For the first time in 30 years, Ted Constantinidis won't be delivering mail in central Bexley.

For the first time in 30 years, Ted Constantinidis won't be delivering mail in central Bexley.

The 59-year-old retired Wednesday after working the last three decades as a letter carrier covering South Parkview Avenue, South Columbia Avenue, part of Drexel Avenue, Preston Road and Park Drive.

He worked with the Bexley branch of the U.S. Postal Service for 41 years.

"I like the outdoors," he said. "I really enjoyed working at the post office."

He also was proud to work for the government.

After immigrating to America from Thessaloniki, Greece, in 1957, Constantinidis said he wanted to become an American citizen so badly that he joined the U.S. Marine Corps.

"I was a foreigner," he said. "I wanted to be an American, so I joined the best service there was."

When he returned from tours of duty in Vietnam, Hawaii and Guantanamo Bay, he figured he had two options -- work as a firefighter or a letter carrier.

So he applied for a job at the 43209 branch of the U.S. Postal Service.

While working in Bexley, he has become friends with city officials and residents. He plays golf with police officers and service department workers. Many residents call him "Ted the mailman."

"We met at Frank's Diner over on Broad Street," said former Mayor David Madison said. "I don't really know how long it goes back, truthfully."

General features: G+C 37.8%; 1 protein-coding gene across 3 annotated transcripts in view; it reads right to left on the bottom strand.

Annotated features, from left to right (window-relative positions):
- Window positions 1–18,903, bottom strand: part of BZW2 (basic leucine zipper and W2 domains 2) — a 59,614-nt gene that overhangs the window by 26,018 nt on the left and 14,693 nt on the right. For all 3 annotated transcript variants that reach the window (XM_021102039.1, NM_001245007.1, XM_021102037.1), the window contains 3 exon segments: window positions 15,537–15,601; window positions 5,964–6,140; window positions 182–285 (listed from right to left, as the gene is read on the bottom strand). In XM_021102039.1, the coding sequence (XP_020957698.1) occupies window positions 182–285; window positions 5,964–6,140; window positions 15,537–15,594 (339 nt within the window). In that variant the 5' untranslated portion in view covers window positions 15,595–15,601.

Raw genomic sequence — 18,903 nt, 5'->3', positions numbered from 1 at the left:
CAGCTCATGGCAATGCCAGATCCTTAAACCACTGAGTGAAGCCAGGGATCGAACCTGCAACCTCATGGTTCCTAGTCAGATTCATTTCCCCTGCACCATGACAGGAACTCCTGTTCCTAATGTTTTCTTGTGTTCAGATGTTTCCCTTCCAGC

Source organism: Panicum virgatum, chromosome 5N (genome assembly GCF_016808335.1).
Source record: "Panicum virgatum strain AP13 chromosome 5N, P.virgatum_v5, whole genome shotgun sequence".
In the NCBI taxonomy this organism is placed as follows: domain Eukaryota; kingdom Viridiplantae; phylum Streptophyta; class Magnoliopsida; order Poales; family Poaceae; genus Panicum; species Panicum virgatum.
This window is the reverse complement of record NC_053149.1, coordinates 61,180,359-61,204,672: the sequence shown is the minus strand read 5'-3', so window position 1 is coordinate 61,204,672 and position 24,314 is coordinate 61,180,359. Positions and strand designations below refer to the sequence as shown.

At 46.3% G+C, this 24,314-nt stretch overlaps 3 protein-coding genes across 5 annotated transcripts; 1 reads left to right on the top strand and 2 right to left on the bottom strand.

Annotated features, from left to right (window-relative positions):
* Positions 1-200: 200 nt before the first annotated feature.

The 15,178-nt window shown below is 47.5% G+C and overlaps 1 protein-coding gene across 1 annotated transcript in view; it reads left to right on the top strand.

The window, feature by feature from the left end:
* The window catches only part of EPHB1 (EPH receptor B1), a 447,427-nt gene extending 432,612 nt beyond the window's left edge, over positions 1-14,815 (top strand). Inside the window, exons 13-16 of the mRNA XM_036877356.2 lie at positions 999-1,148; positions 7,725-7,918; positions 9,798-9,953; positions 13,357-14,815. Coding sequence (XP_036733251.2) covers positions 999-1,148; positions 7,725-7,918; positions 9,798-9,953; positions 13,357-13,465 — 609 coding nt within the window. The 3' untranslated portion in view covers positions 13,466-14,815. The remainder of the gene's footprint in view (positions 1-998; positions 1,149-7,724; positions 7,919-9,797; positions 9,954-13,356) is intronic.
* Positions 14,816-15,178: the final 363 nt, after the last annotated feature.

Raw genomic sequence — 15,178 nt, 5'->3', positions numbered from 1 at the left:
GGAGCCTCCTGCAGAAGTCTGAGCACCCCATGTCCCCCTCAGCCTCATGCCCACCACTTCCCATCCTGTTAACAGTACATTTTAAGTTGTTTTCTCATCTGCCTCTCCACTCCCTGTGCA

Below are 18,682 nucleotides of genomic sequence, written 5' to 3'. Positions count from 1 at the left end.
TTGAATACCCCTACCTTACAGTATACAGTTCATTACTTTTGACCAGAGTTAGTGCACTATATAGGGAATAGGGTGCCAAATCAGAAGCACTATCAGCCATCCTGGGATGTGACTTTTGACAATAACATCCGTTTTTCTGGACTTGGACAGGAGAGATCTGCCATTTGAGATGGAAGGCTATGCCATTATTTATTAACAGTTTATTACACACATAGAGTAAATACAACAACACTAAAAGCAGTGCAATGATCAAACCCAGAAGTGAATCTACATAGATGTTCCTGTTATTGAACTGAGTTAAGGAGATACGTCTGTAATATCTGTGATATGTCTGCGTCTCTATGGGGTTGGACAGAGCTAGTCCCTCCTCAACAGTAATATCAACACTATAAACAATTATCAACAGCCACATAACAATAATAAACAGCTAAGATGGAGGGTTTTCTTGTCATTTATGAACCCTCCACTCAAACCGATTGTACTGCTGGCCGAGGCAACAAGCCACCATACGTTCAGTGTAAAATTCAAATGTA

"We always talked and said hello," Madison said. "He is very dedicated to his job and always has a smile on his face. What a terrific guy."

Cheri Friedman, a lifelong Bexley resident, said she talked to Constantinidis almost every day when he delivered mail to her home on South Parkview Avenue.

"He is just a simple, great, personal guy," Friedman said. "He is just so pleasant and trustworthy."

She said that Constantinidis was her husband Tod's letter carrier when he was growing up on Merkle Road.

Friedman said that she always knew when Constantinidis was coming down the street, because her two dogs went "ballistic." He often gave dog treats to the neighborhood dogs.

"He is going to be a hard act to follow," Friedman said. "Everyone is bummed that he is leaving."

Constantinidis said he has been thinking about retiring for a few years and felt this was the right time.

He said he considers his current central Bexley route as the "retirement route," because he is able to drive up the long driveways to deliver the mail.

In his retirement, Constantinidis, who lives in Pickerington, hopes to play golf and travel to Greece to visit family members.

He also hopes to do a little handy-work on the side. Constantinidis is trained in painting, landscaping, plumbing and carpentry.

"I have four sisters -- I've practiced at their houses," he said.

Constantinidis said he is going to miss the residents on his route, but is looking forward to some free time.

"There are good people here," he said.